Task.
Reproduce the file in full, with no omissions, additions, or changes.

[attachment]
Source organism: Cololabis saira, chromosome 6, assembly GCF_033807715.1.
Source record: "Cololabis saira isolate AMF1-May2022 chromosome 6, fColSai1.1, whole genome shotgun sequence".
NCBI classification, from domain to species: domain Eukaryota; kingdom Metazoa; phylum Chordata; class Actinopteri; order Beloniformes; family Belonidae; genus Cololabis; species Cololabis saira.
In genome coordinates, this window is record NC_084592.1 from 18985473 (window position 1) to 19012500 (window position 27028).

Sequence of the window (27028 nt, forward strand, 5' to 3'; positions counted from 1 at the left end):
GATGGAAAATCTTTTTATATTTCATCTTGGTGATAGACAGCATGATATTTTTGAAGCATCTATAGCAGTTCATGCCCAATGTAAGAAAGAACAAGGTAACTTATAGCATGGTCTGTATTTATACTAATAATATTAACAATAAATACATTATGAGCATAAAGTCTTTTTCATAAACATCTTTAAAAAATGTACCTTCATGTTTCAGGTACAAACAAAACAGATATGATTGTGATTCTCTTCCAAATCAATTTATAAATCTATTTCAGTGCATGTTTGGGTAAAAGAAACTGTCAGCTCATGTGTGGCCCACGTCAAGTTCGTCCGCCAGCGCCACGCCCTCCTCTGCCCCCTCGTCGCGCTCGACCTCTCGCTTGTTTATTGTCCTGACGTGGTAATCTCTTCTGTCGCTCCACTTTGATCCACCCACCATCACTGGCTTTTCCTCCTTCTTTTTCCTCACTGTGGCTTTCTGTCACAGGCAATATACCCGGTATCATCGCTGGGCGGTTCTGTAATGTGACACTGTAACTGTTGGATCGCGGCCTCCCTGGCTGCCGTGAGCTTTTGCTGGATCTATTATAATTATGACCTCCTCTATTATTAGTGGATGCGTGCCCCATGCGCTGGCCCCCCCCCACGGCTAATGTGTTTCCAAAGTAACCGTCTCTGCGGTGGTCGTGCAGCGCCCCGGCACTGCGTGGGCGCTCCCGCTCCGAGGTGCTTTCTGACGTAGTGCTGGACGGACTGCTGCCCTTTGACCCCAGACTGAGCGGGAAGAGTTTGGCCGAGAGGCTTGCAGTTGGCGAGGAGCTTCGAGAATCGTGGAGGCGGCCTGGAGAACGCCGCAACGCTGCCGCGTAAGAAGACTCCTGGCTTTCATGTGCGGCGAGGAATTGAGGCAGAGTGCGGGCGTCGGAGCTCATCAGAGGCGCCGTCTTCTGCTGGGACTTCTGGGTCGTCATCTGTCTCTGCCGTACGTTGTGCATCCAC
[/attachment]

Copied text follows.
Source organism: Cololabis saira, chromosome 6, assembly GCF_033807715.1.
Source record: "Cololabis saira isolate AMF1-May2022 chromosome 6, fColSai1.1, whole genome shotgun sequence".
NCBI classification, from domain to species: domain Eukaryota; kingdom Metazoa; phylum Chordata; class Actinopteri; order Beloniformes; family Belonidae; genus Cololabis; species Cololabis saira.
In genome coordinates, this window is record NC_084592.1 from 18985473 (window position 1) to 19012500 (window position 27028).

Sequence of the window (27028 nt, forward strand, 5' to 3'; positions counted from 1 at the left end):
GATGGAAAATCTTTTTATATTTCATCTTGGTGATAGACAGCATGATATTTTTGAAGCATCTATAGCAGTTCATGCCCAATGTAAGAAAGAACAAGGTAACTTATAGCATGGTCTGTATTTATACTAATAATATTAACAATAAATACATTATGAGCATAAAGTCTTTTTCATAAACATCTTTAAAAAATGTACCTTCATGTTTCAGGTACAAACAAAACAGATATGATTGTGATTCTCTTCCAAATCAATTTATAAATCTATTTCAGTGCATGTTTGGGTAAAAGAAACTGTCAGCTCATGTGTGGCCCACGTCAAGTTCGTCCGCCAGCGCCACGCCCTCCTCTGCCCCCTCGTCGCGCTCGACCTCTCGCTTGTTTATTGTCCTGACGTGGTAATCTCTTCTGTCGCTCCACTTTGATCCACCCACCATCACTGGCTTTTCCTCCTTCTTTTTCCTCACTGTGGCTTTCTGTCACAGGCAATATACCCGGTATCATCGCTGGGCGGTTCTGTAATGTGACACTGTAACTGTTGGATCGCGGCCTCCCTGGCTGCCGTGAGCTTTTGCTGGATCTATTATAATTATGACCTCCTCTATTATTAGTGGATGCGTGCCCCATGCGCTGGCCCCCCCCCACGGCTAATGTGTTTCCAAAGTAACCGTCTCTGCGGTGGTCGTGCAGCGCCCCGGCACTGCGTGGGCGCTCCCGCTCCGAGGTGCTTTCTGACGTAGTGCTGGACGGACTGCTGCCCTTTGACCCCAGACTGAGCGGGAAGAGTTTGGCCGAGAGGCTTGCAGTTGGCGAGGAGCTTCGAGAATCGTGGAGGCGGCCTGGAGAACGCCGCAACGCTGCCGCGTAAGAAGACTCCTGGCTTTCATGTGCGGCGAGGAATTGAGGCAGAGTGCGGGCGTCGGAGCTCATCAGAGGCGCCGTCTTCTGCTGGGACTTCTGGGTCGTCATCTGTCTCTGCCGTACGTTGTGCATCCAC